The AP-GfK Poll of 1,004 adults was conducted online July 9-13, using a sample drawn from GfK’s probability-based KnowledgePanel, which is designed to be representative of the U.S. population. The margin of sampling error for all respondents is plus or minus 3.4 percentage points.



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AP-GfK Poll: Majority of Americans favor diplomatic ties with Cuba

WASHINGTON (AP) — Nearly three-fourths of Americans think the United States should have diplomatic ties with Cuba, but they’re not sure how far to go in lifting sanctions, according to an Associated Press-GfK poll released Monday as full diplomatic relations between the two countries were formally restored.

“Relations between Cuba and the U.S. I think are long overdue. There’s no threat there,” said Alex Bega, 30, of Los Angeles. “I think the sanctions we have on them are pretty much obsolete.”

The resumption of normal ties ended decades of acrimony between the two nations that was hardened when President John F. Kennedy and Cuba’s Fidel Castro fought over Soviet expansion in the Americas. The new diplomatic status, however, does not erase lingering disputes, such as mutual claims for economic reparations, Havana’s desire to end a more than 50-year-old trade embargo and the U.S. push for Cuba to improve human rights and democracy.

The new poll also found that 58 percent of Americans approve of President Barack Obama’s handling of the U.S. relationship with Havana while 40 disapprove. By contrast, only 39 percent approve of his handling of the U.S. role in world affairs more generally, while 59 percent disapprove.

“I just disapprove of his politics in general,” said Julie Smith, 40, a university administrator from Bowling Green, Kentucky. “I just don’t think that us trying to improve relations with Cuba is beneficial to the United States.”

Respondents were split on what to do about the sanctions on Cuba. Forty-eight percent thought they should be decreased or eliminated entirely while 47 percent favored keeping them at their current level or increasing them. Five percent didn’t answer.

The story was different when it came to Iran.

Seventy-seven percent said they thought sanctions on Tehran should be kept where they are or increased, according to the poll, which was conducted just days before the U.S. signed an agreement to curb Iran’s nuclear program in exchange for economic sanctions relief. Under the agreement, Iran’s nuclear program will be curbed for a decade in exchange for potentially hundreds of billions of dollars’ worth of relief from international sanctions.

Mary Barry, 57, of Arlington, Texas, is happy that the Obama administration opened diplomatic efforts with both Cuba and Iran, but is wary about lifting sanctions on the two countries.

“I think we need to have diplomatic relations with Iran and monitor their nuclear weapon,” said Berry, who works producing and staging corporate business meetings. But, she said: “I think we need to keep the sanctions in place on Iran to make sure they’re doing what they’ve promised they’re going to do because I think Iran is a country that you can’t really trust.”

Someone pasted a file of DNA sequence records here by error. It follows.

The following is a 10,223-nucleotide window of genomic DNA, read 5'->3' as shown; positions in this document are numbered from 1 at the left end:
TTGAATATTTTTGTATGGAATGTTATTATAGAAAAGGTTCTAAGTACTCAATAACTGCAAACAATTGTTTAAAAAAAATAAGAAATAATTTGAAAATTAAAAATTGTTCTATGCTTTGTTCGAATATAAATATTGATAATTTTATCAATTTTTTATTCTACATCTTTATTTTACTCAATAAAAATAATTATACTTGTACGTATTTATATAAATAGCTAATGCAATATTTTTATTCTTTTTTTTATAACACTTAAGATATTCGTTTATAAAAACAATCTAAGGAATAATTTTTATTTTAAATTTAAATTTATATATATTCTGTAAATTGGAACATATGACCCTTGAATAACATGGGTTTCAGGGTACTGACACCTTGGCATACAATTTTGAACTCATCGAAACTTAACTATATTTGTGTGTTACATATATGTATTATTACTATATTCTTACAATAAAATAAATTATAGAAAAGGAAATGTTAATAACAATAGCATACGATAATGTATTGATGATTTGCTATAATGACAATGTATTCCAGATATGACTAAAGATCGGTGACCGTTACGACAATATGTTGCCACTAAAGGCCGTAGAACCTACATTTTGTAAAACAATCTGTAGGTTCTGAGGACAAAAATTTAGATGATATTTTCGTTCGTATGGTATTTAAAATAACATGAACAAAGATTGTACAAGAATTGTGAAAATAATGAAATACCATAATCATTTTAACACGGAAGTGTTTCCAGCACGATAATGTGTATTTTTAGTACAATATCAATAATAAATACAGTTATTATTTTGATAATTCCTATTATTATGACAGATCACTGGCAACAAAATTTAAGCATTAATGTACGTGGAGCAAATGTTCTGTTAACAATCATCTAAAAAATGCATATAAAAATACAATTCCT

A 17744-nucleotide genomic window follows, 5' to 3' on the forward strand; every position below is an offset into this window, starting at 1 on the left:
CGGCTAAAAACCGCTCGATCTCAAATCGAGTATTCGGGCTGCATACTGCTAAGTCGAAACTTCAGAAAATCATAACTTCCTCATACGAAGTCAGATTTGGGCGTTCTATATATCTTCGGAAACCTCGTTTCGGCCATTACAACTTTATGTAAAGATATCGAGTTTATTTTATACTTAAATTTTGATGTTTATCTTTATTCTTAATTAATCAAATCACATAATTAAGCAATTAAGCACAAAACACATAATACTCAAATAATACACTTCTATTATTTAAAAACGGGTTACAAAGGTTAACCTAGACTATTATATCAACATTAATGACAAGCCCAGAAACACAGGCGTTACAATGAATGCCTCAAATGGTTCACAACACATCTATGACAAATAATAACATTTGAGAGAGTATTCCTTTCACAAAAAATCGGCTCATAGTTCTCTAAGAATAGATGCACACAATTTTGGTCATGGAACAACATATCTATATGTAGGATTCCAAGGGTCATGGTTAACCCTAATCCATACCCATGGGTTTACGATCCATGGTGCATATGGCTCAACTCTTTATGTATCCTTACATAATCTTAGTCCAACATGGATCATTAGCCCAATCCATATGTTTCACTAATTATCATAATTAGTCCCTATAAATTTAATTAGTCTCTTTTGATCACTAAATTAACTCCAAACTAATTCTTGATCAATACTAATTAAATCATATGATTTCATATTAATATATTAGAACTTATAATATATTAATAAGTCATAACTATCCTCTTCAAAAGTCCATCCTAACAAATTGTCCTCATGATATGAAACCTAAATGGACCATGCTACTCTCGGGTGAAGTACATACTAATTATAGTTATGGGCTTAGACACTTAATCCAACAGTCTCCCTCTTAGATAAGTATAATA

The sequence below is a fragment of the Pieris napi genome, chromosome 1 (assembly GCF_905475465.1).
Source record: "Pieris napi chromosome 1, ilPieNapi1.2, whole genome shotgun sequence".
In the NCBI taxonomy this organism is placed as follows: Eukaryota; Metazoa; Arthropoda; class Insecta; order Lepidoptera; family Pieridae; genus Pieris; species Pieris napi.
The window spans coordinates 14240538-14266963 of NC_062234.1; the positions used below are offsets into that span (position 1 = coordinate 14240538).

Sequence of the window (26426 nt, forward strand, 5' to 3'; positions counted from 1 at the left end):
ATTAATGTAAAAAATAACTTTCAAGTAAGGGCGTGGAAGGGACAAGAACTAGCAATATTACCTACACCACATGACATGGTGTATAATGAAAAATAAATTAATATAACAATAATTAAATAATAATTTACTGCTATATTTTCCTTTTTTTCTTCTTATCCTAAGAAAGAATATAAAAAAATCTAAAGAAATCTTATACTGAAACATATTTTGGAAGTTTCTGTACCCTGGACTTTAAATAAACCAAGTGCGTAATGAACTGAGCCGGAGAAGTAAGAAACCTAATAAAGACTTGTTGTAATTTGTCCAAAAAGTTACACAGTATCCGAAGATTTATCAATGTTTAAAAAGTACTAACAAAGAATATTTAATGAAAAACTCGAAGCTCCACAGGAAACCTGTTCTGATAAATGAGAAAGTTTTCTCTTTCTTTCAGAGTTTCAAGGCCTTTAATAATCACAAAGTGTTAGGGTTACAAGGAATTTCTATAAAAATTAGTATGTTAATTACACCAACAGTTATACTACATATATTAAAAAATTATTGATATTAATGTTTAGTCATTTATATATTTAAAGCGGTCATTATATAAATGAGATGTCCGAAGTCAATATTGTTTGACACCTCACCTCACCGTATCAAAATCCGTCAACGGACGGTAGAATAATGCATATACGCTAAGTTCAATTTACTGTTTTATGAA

On Cuba, she thinks it’s “just time” to restore diplomatic relations. But she favors a gradual lifting of sanctions on Cuba. “I don’t think they should be lifted immediately,” she said.

There is some momentum in Congress, however, to lift the trade embargo.

Sen. Amy Klobuchar, D-Minn., backs a bipartisan bill in the Senate to lift the embargo, which she said must be done for the U.S. to avoid losing investment opportunities that will come with loosening of travel restrictions to the island.

“Once millions of American tourists are going, they will need places to stay and they will need food to eat. … So when they come, they are going to be starting to sleep in Spanish hotels and eat German foods because those countries will be able to supply what they need in the tourism industry, not to mention the computers and Wi-Fi and everything else,” Klobuchar said in an interview.

She predicted the legislation, which has 20 co-sponsors so far, would pass, although maybe not this year. “I know there are some people who have long been opposed to this,” she said.

Democratic Sen. Bob Menendez of New Jersey thinks the Obama administration’s work to restore relations is an attempt to validate the Castro regime’s “brutal behavior.”

“I remain deeply concerned with ongoing human rights violations in Cuba,” Menendez said Monday. “There have been over 2,800 political arrests on the island this year alone.”

The AP-GfK Poll of 1,004 adults was conducted online July 9 to July 13, using a sample drawn from GfK’s probability-based KnowledgePanel, which is designed to be representative of the U.S. population. The margin of sampling error for all respondents is plus or minus 3.4 percentage points. Respondents were first selected randomly using phone or mail survey methods, and later interviewed online. People selected for KnowledgePanel who didn’t otherwise have access to the Internet were provided access at no cost to them.